During the early 1980s, while studying sea urchins, Tim Hunt discovered cyclin, a protein formed and then broken down during each cell division. It was found that cyclins bind to the CDK molecules, discovered by Paul Nurse, and switch them on during the control of cell division. He also showed that these cyclins are degraded at each cell division, a mechanism proved to be of huge importance for controlling the process.
The discoveries of Leland Hartwell, Paul Nurse, Tim Hunt and others using yeast as a model organism, have contributed significantly to the generation of a universal view of how cell division is controlled in eukaryotic cells. This understanding has had broad applications within a number of different fields in biology, including the prevention, diagnosis and treatment of cancer.
Yeast and Parkinson’s disease
Research using S. cerevisiae as a model organism has given hope to people with Parkinson’s disease. Parkinson’s disease and other neurodegenerative diseases such as Alzheimer’s and Huntington’s are characterised by protein misfolding, resulting in the build-up of toxic cells in the central nervous system.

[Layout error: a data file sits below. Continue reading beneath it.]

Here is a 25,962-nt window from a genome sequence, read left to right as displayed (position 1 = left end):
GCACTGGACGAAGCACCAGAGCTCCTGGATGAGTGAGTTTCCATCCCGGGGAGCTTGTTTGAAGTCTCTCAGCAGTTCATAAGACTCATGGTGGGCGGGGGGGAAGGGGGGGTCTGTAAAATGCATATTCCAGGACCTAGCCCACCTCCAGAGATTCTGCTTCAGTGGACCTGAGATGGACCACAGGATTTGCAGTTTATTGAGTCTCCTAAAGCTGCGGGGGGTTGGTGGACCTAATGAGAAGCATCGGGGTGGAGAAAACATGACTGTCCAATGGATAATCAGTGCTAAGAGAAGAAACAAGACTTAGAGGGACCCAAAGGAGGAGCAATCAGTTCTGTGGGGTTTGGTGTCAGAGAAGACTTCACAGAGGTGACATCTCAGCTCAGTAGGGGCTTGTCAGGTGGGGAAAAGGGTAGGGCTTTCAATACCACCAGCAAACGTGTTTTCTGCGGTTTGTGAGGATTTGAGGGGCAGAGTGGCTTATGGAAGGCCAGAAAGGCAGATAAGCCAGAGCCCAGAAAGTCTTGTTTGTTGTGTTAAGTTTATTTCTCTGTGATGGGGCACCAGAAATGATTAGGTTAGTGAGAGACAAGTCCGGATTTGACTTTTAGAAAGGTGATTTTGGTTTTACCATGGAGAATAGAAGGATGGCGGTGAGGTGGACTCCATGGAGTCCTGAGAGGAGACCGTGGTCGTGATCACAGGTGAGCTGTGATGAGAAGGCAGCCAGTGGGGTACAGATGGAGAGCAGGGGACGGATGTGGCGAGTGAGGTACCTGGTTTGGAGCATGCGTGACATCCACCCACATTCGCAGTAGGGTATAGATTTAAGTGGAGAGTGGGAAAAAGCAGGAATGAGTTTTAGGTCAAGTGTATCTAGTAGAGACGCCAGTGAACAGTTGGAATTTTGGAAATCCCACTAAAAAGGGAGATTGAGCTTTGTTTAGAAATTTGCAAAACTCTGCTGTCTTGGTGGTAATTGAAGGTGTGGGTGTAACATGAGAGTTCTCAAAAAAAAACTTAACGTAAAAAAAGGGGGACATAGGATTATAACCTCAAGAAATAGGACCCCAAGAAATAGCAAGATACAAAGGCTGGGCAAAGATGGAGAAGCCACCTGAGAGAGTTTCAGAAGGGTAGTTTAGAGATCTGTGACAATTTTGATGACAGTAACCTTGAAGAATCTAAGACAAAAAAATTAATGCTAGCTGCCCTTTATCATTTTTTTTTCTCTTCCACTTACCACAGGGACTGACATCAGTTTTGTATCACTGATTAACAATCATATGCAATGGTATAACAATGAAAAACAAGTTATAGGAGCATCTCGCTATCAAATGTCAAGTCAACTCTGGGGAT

The protein α-synuclein aggregates to form Lewy bodies, the hallmark of conditions such as Parkinson’s disease and dementia.
Cellular build-up of the protein, α-synuclein, is known to greatly increase a person’s risk of developing Parkinson’s disease and is also found to affect yeast. Elevated or mutated forms of α-synuclein wreak havoc on our brain cells. This protein aggregates to form Lewy bodies, the hallmark of conditions such as Parkinson’s disease and dementia, and consequently cause major disruption to numerous neurological processes. Similarly, when engineered to produce high levels of α-synuclein, S. cerevisiae cells show signs of signs of damage and their growth becomes slower.
S. cerevisiae cells can be used as living test tubes.
Knowing this, scientists have been able to use S. cerevisiae as an effective tool to characterise factors and mechanisms that regulate α-synuclein toxicity. S. cerevisiae cells can be used as living test tubes to test the function of compounds that could be used to reverse the effects of α-synuclein on brain cells and therefore treat Parkinson’s.
By using a living organism such as yeast, researchers are able to see the impact of a drug on an entire organism that has been genetically modified to mimic the biochemical mechanism of a disease found in humans.
This page was last updated on 2016-06-14